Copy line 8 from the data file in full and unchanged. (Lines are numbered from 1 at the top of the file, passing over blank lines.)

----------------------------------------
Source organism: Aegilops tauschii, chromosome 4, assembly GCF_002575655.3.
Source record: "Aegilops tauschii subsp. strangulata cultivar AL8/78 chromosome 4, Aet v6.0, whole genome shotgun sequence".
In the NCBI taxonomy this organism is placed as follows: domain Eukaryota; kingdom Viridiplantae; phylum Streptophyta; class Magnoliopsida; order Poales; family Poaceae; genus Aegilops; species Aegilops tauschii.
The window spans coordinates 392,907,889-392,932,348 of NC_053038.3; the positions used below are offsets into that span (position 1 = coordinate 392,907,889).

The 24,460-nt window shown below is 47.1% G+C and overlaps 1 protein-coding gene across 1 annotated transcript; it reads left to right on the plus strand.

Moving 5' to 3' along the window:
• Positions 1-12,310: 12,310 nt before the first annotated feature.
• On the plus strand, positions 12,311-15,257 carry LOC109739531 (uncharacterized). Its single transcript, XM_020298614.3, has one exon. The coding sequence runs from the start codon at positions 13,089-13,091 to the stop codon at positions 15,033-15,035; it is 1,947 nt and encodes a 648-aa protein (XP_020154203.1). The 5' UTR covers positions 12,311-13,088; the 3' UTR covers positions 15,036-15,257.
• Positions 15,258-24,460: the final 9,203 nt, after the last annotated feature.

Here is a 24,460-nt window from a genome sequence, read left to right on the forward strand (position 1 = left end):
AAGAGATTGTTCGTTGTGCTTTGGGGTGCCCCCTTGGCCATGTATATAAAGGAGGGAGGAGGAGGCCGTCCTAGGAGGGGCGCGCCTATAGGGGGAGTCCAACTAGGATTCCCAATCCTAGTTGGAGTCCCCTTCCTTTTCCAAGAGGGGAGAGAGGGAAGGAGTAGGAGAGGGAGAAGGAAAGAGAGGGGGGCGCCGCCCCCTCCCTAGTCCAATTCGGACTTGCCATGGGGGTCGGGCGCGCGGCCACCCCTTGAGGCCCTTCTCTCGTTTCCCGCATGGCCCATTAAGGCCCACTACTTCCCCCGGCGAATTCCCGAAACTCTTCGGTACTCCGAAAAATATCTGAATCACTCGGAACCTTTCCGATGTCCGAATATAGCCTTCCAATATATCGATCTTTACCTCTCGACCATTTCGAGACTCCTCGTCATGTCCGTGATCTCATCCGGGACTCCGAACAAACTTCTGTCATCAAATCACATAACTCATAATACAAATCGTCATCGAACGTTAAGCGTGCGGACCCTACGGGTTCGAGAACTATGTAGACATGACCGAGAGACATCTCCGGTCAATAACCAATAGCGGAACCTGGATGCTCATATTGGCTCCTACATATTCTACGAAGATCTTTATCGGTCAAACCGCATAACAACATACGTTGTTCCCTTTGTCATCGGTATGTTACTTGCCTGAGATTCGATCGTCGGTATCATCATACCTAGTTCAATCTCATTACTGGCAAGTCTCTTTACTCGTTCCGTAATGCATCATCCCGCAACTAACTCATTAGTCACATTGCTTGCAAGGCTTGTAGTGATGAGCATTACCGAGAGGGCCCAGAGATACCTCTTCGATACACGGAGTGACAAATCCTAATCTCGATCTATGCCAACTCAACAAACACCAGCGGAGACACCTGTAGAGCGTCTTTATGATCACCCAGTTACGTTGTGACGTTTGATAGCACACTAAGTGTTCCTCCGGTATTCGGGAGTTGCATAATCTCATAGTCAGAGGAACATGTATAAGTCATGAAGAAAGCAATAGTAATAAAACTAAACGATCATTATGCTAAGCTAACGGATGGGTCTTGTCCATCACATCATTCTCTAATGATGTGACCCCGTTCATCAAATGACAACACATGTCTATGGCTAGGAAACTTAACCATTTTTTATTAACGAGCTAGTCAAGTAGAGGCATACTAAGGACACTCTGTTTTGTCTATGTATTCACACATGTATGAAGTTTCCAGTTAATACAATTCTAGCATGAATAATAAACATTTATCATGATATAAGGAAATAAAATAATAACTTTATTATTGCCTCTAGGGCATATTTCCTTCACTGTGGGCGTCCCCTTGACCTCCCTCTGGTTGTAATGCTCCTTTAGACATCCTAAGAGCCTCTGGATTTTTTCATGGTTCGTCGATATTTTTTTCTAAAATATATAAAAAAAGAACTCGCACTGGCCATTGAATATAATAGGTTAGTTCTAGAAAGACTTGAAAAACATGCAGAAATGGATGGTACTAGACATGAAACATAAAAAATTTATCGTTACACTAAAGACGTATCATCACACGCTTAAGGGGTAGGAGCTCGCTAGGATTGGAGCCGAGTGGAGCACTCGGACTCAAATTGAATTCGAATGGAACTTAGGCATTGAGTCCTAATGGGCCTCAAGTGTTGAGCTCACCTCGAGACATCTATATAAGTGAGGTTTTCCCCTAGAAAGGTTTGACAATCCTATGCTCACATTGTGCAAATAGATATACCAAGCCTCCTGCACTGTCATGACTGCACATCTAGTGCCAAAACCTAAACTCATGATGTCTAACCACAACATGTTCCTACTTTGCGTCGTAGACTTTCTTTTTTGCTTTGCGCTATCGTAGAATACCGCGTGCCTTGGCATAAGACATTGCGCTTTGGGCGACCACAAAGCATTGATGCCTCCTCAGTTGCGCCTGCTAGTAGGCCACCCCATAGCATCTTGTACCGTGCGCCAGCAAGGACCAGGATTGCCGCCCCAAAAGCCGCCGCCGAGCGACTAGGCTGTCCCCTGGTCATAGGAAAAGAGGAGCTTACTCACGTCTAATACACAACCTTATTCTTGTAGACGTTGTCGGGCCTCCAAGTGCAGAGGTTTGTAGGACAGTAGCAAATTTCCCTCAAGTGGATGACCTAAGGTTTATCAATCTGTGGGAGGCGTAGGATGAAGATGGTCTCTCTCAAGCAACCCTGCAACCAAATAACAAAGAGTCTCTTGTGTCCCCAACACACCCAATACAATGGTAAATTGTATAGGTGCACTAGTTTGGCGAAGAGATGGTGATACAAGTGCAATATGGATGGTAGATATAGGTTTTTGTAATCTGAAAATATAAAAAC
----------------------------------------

• On the plus strand, positions 12,311-15,257 carry LOC109739531 (uncharacterized). Its single transcript, XM_020298614.3, has one exon. The coding sequence runs from the start codon at positions 13,089-13,091 to the stop codon at positions 15,033-15,035; it is 1,947 nt and encodes a 648-aa protein (XP_020154203.1). The 5' UTR covers positions 12,311-13,088; the 3' UTR covers positions 15,036-15,257.